Small rivals of Google say they are seeing signs of more benevolent behaviour from the internet advertising leader amid accusations by the US government that the company uses its dominance to thwart competition.
Among the dozens of software companies who rely on Google as an intermediary to advertising buyers and vendors, six told Reuters the organisation has become more collaborative on information privacy and other modifications together and business groups, helping these entities rather than ignoring requests since they’ve done in the past.
John Nardone, CEO of Flashtalking – which works with advertisers to personalize messages said Google recently agreed to start a pipeline to crucial data.
It had been an undertaking “that previously I might not have imagined they’d be open to,” said Nardone, who publicly criticized Google’s rigidity last year.
Two other companies also said Google this year enabled them to utilize its services in ways formerly limited, one involving utilizing external algorithms to analyse Google data and the other gaining earnings opportunities Google had booked for itself.
An executive in another ad program company said Google in the previous year had not tried to poach any customers by providing early or discounted access to other products, tactics it had aggressively pursued to lure profitable accounts. Google also ceased with top executives to lure customers, the source added.
“The fangs are down right now,” the person said.
The softening stances come through yearlong antitrust investigations by the US Justice Department and states’ attorney generals led by Texas. Federal prosecutors are expected to sue Google as soon as next week on search and search advertising while their probe continues into ad software.
Despite the increased responsiveness, sources said Google’s small rivals continue to answer questions from investigators about the market shares of Google’s ad tools and the practices it uses to promote their adoption.
“They are both the dominant marketplace operator whilst also a player,” one executive said.
“It’s hard to become a referee and a player.”
Google rejected the assertion that its approach to competitors has changed due to the investigations, saying it always has sought to collaborate. Texas’ attorney general and the Justice Department declined to comment.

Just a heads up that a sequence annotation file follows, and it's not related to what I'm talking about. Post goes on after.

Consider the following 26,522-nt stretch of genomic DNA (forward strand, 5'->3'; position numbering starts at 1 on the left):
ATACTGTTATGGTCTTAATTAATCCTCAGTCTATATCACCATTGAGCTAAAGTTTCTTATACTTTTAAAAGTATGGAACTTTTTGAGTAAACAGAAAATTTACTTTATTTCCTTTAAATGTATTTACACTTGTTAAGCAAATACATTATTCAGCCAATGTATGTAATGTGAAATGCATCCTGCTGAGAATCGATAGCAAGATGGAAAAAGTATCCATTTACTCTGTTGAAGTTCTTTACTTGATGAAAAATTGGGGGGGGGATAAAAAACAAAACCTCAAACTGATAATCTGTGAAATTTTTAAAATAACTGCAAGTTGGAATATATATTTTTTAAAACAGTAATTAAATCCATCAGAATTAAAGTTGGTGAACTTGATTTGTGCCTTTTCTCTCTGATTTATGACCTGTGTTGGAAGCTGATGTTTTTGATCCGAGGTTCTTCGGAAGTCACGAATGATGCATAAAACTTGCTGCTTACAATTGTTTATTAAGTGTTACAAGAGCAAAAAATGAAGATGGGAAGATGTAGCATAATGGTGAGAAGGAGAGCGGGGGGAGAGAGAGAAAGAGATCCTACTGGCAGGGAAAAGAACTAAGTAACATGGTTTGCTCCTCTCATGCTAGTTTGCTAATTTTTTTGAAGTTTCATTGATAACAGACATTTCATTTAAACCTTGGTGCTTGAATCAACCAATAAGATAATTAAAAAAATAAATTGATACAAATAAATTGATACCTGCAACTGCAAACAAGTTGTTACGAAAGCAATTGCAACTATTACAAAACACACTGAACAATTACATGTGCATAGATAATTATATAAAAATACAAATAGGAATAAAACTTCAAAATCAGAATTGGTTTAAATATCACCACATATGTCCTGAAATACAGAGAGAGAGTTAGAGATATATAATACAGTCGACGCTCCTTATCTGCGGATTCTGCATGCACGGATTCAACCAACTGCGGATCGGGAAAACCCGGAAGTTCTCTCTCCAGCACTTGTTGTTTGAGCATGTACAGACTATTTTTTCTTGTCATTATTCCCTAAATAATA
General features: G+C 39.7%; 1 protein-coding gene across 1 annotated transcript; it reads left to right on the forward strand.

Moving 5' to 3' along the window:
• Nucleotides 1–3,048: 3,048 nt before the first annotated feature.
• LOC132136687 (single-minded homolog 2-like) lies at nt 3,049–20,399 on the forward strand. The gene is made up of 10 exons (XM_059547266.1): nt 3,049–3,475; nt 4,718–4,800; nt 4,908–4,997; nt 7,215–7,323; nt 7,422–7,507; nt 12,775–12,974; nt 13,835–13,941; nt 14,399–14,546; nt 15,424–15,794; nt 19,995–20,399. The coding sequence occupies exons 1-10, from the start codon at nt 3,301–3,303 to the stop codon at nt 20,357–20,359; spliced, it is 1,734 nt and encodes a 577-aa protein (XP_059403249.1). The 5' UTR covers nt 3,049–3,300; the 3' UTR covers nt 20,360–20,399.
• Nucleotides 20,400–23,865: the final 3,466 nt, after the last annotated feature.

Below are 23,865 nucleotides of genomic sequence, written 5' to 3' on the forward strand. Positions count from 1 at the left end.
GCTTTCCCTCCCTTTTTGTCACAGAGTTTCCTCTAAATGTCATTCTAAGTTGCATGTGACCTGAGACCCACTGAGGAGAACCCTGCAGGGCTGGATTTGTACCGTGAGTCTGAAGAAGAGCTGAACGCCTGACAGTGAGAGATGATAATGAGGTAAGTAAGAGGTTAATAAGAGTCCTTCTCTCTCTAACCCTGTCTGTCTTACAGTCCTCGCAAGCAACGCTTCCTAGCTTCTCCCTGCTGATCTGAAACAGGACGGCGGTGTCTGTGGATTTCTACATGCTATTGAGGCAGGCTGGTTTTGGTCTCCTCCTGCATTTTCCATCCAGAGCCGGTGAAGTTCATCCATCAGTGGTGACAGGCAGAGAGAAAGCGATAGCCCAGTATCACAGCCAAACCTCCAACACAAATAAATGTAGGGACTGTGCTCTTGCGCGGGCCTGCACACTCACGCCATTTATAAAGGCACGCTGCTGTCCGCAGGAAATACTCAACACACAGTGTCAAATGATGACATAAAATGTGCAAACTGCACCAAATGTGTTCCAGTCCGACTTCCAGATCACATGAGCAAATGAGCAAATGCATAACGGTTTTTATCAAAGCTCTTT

The antitrust evaluation across Big Tech has prompted several concessions this year to smaller businesses’ longstanding gripes. For instance, Apple Inc started allowing browsers beside Safari as the default on iPhones, and Google on Monday vowed to better support alternatives to its Play app store on phones using its Android system.
To be sure, other complaints about market power have not been addressed, and Google and other online powerhouses continue to defend their dominance as beneficial to customers and consumers.
The state and federal investigations into Google followed complaints from advertising software companies and internet publishers that Google had cut them from prized data or selling opportunities. Google has said many of its actions have been needed to better safeguard users’ data amid global scrutiny on privacy.
Google is still pursuing additional protections, such as preventing monitoring of its Chrome browser users, that rivals fear will damage their ability to personalize ads.
But instead than simply pursuing a “my way or the highway” alter, Google this time around has publicly consulted competitions and demonstrated via its remarks that its proposals for altering Chrome are amendable, two advertisement applications executives said.
“That’s quite reassuring,” said Colm Dolan, Chief Executive Officer of writer software vendor Publift who is a former Google salesperson.
Chetna Bindra, senior product director at Google, said the company was “encouraged by the industry participation in the process and the positive feedback on a number of proposals.”
The team at Platform Executive hope you have enjoyed this news article. Initial reporting via our official content partners at Thomson Reuters. Reporting by Paresh Dave in Oakland, Calif. and Sheila Dang in Dallas. Additional reporting by Diane Bartz in Washington. Editing by Chris Sanders and Edward Tobin.
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